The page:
This is a tricky situation. Here is a summary of the events that lead to the question at hand, what are Kwik’s rights?
Alfred Ohner and Ted Kwik had been friends for a number of years, both lives in Denver, Colorado. In October 1997, Ohner finished construction of a new 100-unit apartment house in Denver called The Crescent. Ohner and Kwik then entered into a written contract under which Kwik rented The Crescent from Ohner for 10 years, beginning in January 1, 1998. The parties contemplated that Kwik would take on management of The Crescent as his full-time business, and would pay all operating expenses, making a profit on the difference between rentals and expenses.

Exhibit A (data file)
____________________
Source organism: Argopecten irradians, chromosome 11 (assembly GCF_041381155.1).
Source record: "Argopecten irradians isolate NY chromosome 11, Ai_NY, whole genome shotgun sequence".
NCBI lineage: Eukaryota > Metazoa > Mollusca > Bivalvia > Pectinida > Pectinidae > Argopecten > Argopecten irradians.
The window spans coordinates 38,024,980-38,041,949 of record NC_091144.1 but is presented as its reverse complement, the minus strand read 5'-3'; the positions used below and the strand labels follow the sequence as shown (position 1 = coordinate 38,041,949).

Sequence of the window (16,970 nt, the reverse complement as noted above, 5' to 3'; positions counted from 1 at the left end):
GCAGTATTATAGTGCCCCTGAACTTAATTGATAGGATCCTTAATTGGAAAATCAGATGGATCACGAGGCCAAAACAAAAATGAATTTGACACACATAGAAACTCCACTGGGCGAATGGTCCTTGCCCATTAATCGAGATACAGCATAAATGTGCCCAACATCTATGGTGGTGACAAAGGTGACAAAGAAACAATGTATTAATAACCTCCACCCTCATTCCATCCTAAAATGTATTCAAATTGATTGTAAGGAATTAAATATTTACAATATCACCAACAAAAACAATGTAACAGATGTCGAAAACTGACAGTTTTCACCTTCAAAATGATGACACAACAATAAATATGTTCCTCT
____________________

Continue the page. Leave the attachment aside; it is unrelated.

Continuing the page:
A year later Kwik started to lose money and Ohner lower what he was charging him at the time for he could make a profit. In July 2000, Ohner and Kwik had a falling-out over a game of bridge. Kwik accused Ohner of cheating. Ohner told him to take the words back, but Kwik refused. Ohner then said, “That’s it for us; our friendship is over. What I did for you on The Crescent if off. From now on, you pay me the regular rent.”
Now Kwik’s rights are that it was a written document which by terms is legal contract. Just because of a falling out with one other don’t mean that the contract is void. Personal matters don’t translate to legal matters. The contract says that Kwik would take on management of The Crescent as his full time business. It also states that Kwik would rent The Crescent for ten years beginning in January 1, 1998. July 2000 was the falling out and as of that date Kwik still has eight years remaining on his ten year contract.